Experienced in the imagination through the feelings or actions of another person: “vicarious pleasure”. 

Felt or undergone as if one were taking part in the experience or feelings of another.

The essential ingredient of all successful stories is to create a series of intense, vivid vicarious experiences that culminate in a satisfying conclusion for the reader/audience.

Consider the almost insane popularity of professional sports, worldwide.  It is due to the fact that the spectator has the vicarious experience of competing in, excelling at, and winning the game – and especially the big game.

Do the efforts of the athletes on the playing field (outstanding as they may be) have any real and intrinsic relationship to the actual lives of the fans watching them?  To whether they’re winning or losing at life?  Objectively, the answer is no – none whatsoever.  The importance, the high-stakes drama, the frenzy even, are entirely a subjective inner projection by the emotionally-engaged audience.

Our job  as writers of popular fiction is to mentally transport people into word-spun realms where they can have powerful vicarious experiences of love and hate, good and evil, right and wrong, justice and injustice, war and peace,  and – yes – winning and losing.

Do this job effectively – give people the illusion they are living a high-stakes drama, while they are in fact sitting somewhere reading and turning pages of text – and you are (or will be) a successful professional writer…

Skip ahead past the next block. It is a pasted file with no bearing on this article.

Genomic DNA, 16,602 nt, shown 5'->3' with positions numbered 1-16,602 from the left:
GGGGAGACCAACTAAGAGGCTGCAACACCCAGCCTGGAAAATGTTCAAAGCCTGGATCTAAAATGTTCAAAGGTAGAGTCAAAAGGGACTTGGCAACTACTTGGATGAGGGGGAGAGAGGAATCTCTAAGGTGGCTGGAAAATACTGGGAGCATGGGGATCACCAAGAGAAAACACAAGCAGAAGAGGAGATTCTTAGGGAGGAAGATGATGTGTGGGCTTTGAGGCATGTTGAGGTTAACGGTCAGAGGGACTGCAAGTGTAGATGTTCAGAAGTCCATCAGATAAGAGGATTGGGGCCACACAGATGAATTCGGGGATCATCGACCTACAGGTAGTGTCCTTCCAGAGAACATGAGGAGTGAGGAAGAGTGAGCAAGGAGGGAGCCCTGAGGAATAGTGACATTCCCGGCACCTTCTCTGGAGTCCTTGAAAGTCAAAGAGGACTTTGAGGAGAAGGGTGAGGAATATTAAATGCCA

Purpose of This Blog

A quick intro:

I’m a 65-year-old midwestern white guy, recently retired (not exactly by choice) from a 25-year-long stint as a computer and network engineer, who’s looking to develop a new career as a fiction writer.

To date, I’ve written two full-length crappy novels.  The first one – “Ansel & Greta” – was written more than a decade ago.  I wrote the second – “Scream Cruise” – this summer.  I also have another three novel projects in various states of completion, from still-in-the- brainstorming phase to 400 pages of draft text.

After completing my first draft of “Scream Cruise,” I found myself in the position of not knowing how to edit and revise it.  I felt that a lot of the book worked pretty well, but could tell that other areas needed fixing.  However, I really had no idea how to go about doing the repair work.

Which bring us to…

The Purpose of This Blog

My intention is to use this blog for

  1. Chronicling my journey to becoming a successful fiction writer.
  2. Clarifying what I’m learning (or at least think I’m learning) about the fiction-writing and editing process.
  3. Building up my discipline at writing daily.
  4. Spilling my guts about how the whole process feels at any given time.
  5. Developing a more effective writerly voice.  (In case you haven’t noticed, my “style” is abysmally pedestrian.)
  6. Sharing whatever I learn with you.

Okay – that does it for today.  One thing I am NOT going to do is allow this blog to become a productivity-sucking time-sink.  We’ve all got FaceBook for that…